I went into the CEO of my company and, I said, “Hey, this is something I’ve been working on the side and ideating on, and I think I want to go do this.”
So, then you have this idea. You have, I’m assuming Sean who was your first angel? Was it Sean?
Yeah? It was Sean actually, so he was a great friend of mine. I sat down with him. I started white boarding out product ideas and- and you know, Sean like any good entrepreneur and any good investor saw an opportunity I think, to get a maybe better deal than if he came on board in the seed round. So I made him an advisor and gave him common shares and a pretty healthy advisory package, plus he invested at a discounted rate that then converted into our seed round when we actually raised- and so he invested, I think twenty or twenty five thousand dollars with he and his partner Justin Miller, and so it was a small amount of money. But it was enough to get us going. We didn’t pay ourselves a salary, but we had enough to at least start paying some expenses. Things like AWS and getting our name out there. Going to pitch events and things like that in order to start getting some traction and actually start getting out there with customers and talking to them about their pain points.
It sounds like that was a SAFE or a convertible note?
It was, yeah. I don’t think SAFE existed at the time, but so it was more of a convertible note and we eventually did it SAFE in a later round, but SAFEs, I don’t think we’re around at that time.
Okay, so you had your convertible note, you probably got other investors on board and then you started to do a proof of concept. You did your MVP (minimum viable product) and then did you raise from there did you then raise a series A or how did that go?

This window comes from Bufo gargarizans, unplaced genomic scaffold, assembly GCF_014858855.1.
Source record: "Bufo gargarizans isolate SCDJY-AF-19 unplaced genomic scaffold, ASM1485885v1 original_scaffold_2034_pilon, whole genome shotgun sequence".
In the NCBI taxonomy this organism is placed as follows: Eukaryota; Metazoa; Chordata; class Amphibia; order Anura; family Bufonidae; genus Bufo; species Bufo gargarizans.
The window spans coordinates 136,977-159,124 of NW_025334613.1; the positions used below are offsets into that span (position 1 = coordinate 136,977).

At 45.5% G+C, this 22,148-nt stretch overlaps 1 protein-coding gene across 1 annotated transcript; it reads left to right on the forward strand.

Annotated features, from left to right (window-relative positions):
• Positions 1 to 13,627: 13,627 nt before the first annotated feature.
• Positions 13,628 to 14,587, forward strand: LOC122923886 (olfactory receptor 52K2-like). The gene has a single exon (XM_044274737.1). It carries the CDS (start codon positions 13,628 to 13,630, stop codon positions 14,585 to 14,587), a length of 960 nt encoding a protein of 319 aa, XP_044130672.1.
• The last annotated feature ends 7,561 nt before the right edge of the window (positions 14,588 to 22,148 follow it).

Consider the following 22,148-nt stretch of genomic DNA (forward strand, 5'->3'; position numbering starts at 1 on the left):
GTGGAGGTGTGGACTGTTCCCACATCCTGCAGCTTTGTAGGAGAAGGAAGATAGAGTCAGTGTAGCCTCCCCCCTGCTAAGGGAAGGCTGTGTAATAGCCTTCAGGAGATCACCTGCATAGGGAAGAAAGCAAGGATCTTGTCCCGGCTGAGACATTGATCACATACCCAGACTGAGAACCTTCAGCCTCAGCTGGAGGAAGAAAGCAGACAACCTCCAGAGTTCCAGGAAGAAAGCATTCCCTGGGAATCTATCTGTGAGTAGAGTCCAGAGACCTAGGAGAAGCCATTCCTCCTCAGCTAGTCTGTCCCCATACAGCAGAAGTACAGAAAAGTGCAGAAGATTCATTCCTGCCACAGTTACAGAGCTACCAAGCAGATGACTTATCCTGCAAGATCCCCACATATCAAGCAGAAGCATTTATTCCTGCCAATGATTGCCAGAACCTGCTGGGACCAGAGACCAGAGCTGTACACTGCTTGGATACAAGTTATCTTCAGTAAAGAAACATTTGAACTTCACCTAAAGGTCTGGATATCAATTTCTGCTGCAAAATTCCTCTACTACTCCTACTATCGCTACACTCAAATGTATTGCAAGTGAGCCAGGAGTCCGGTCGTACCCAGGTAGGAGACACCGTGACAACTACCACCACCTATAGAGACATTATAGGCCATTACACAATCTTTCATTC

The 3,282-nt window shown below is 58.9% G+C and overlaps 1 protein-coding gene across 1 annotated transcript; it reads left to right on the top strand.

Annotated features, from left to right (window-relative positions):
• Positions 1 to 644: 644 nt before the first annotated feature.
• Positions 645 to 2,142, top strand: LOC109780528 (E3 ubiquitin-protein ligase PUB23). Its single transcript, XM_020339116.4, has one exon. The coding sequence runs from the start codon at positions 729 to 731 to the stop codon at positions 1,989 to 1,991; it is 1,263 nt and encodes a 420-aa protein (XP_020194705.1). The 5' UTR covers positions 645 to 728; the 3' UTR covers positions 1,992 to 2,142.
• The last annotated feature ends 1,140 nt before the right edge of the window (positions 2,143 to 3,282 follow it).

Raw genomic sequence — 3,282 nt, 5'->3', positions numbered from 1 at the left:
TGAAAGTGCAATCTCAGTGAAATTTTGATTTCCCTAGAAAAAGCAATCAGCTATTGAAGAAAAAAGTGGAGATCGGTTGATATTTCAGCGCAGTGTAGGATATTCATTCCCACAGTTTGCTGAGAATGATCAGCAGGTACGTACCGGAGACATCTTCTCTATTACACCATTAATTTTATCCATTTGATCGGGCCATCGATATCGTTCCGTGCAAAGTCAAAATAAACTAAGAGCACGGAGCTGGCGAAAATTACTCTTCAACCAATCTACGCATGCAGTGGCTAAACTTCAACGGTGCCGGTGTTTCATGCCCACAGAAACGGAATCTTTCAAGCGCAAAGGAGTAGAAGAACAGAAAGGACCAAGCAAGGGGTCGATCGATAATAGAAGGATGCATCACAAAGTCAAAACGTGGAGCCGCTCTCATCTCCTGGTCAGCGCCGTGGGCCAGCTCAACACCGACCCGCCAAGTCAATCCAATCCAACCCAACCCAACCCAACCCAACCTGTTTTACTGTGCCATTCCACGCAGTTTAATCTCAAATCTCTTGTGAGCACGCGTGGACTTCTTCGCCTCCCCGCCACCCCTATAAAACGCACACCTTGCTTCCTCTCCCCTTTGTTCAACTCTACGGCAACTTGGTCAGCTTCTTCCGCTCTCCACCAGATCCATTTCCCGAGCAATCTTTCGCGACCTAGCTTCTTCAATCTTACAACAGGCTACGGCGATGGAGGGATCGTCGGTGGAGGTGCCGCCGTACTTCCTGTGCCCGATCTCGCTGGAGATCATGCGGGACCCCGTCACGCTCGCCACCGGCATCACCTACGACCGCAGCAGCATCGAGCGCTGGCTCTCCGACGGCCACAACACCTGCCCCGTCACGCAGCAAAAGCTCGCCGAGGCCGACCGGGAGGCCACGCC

Yeah. So, after that, what we did was we used that opportunity to start actually building our product and building a proof of concept. What you call an MVP, though we didn’t launch the actual product to customers for another year after that, but we used that opportunity to demonstrate early product market fit.
We would go into customers,’ large private equity companies similar to where I came from and say, “hey. I know you have this problem,” because over the prior six months I had been meeting with people at conferences asking them, “How do you do this?” and everybody said the same thing? “We compile the data with Microsoft Excel and we have a team of analysts that do it.” So I knew that this was a problem, so I walked into these people, and I had a presentation with some screen shots of the product that we hoped to build one day, and I said, “if I built this, would you buy it?” A resoundingly across the board everyone said yes, and so I had these early customers sign an LOI. It was a nonbinding letter of intent that said that they would buy it for a dollar a unit a month, so twelve bucks a unit a year and I was able to drum up about sixty thousand units of interest. You know several hundred thousand dollars of potential ARR at the end of the day, and then we parlaid that into an investment.
So I went around Silicon Valley and happened to get in with Trinity Ventures. One of my buddies introduced me to Trinity Ventures and I walked into the office with my co-founder. Who is also, the CTO of the company- and I remember Noel Fenton, who was one of the founders of Trinity Ventures and he had invested back in the day in Loopnet and a number of other PropTech companies.
He sat down and said, “okay, you know we get ten thousand applications or decks and we talk to a hundred and we invest in ten every year. You guys are now at the hundred stage and you know we’ll see if you can get to the ten.”And so he sent one of his EIRs, a guy by the name of Tom Burn who was the former president and COO of Loopnet and then had become an EIR at Trinity Ventures.
And Tom was doing a lot of real estate tech and investing at the time, so he sent Tom out to meet with us and before the end of that conversation, he said: “okay, I’m in. I’m going to invest.” And so that opened up the floodgates, having a name like that, an early name like that. It just needed that one person to lend credibility to the venture that we were doing and then all of a sudden it was like we couldn’t fill the round fast enough.
Trinity Ventures wanted to be in. Other VCs wanted to be in. Other angel investors wanted to be in. It was all because of Tom Burn being the first kind of brand name and establishing the round structure. He put in I think a couple hundred thousand dollar check and we were off to the races.